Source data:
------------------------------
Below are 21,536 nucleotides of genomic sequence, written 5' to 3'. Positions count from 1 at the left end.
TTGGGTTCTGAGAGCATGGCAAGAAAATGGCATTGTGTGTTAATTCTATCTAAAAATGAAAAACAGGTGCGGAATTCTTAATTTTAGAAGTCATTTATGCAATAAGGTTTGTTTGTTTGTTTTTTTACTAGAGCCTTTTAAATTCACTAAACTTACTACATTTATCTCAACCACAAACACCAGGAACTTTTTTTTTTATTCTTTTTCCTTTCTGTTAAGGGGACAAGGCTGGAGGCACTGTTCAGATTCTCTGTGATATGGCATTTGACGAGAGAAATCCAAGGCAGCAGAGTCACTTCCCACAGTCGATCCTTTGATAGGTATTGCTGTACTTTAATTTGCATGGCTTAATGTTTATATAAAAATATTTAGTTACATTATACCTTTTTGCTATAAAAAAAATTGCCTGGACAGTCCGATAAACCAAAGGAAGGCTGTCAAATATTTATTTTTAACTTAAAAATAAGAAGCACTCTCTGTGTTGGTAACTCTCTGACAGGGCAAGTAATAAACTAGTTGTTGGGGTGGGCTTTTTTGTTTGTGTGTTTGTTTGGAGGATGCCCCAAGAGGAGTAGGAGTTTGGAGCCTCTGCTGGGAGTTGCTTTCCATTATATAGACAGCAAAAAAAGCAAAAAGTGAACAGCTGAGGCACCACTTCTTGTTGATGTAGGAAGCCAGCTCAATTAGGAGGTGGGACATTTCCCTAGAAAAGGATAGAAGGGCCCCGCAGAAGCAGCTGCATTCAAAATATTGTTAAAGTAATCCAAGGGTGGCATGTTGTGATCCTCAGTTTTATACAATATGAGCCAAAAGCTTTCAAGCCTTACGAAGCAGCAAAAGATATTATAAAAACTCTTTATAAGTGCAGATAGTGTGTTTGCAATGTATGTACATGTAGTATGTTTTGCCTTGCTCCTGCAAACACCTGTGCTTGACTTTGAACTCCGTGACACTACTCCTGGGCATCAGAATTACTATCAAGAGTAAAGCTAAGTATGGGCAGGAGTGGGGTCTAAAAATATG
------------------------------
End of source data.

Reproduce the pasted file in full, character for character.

Below are 21,536 nucleotides of genomic sequence, written 5' to 3'. Positions count from 1 at the left end.
TTGGGTTCTGAGAGCATGGCAAGAAAATGGCATTGTGTGTTAATTCTATCTAAAAATGAAAAACAGGTGCGGAATTCTTAATTTTAGAAGTCATTTATGCAATAAGGTTTGTTTGTTTGTTTTTTTACTAGAGCCTTTTAAATTCACTAAACTTACTACATTTATCTCAACCACAAACACCAGGAACTTTTTTTTTTATTCTTTTTCCTTTCTGTTAAGGGGACAAGGCTGGAGGCACTGTTCAGATTCTCTGTGATATGGCATTTGACGAGAGAAATCCAAGGCAGCAGAGTCACTTCCCACAGTCGATCCTTTGATAGGTATTGCTGTACTTTAATTTGCATGGCTTAATGTTTATATAAAAATATTTAGTTACATTATACCTTTTTGCTATAAAAAAAATTGCCTGGACAGTCCGATAAACCAAAGGAAGGCTGTCAAATATTTATTTTTAACTTAAAAATAAGAAGCACTCTCTGTGTTGGTAACTCTCTGACAGGGCAAGTAATAAACTAGTTGTTGGGGTGGGCTTTTTTGTTTGTGTGTTTGTTTGGAGGATGCCCCAAGAGGAGTAGGAGTTTGGAGCCTCTGCTGGGAGTTGCTTTCCATTATATAGACAGCAAAAAAAGCAAAAAGTGAACAGCTGAGGCACCACTTCTTGTTGATGTAGGAAGCCAGCTCAATTAGGAGGTGGGACATTTCCCTAGAAAAGGATAGAAGGGCCCCGCAGAAGCAGCTGCATTCAAAATATTGTTAAAGTAATCCAAGGGTGGCATGTTGTGATCCTCAGTTTTATACAATATGAGCCAAAAGCTTTCAAGCCTTACGAAGCAGCAAAAGATATTATAAAAACTCTTTATAAGTGCAGATAGTGTGTTTGCAATGTATGTACATGTAGTATGTTTTGCCTTGCTCCTGCAAACACCTGTGCTTGACTTTGAACTCCGTGACACTACTCCTGGGCATCAGAATTACTATCAAGAGTAAAGCTAAGTATGGGCAGGAGTGGGGTCTAAAAATATG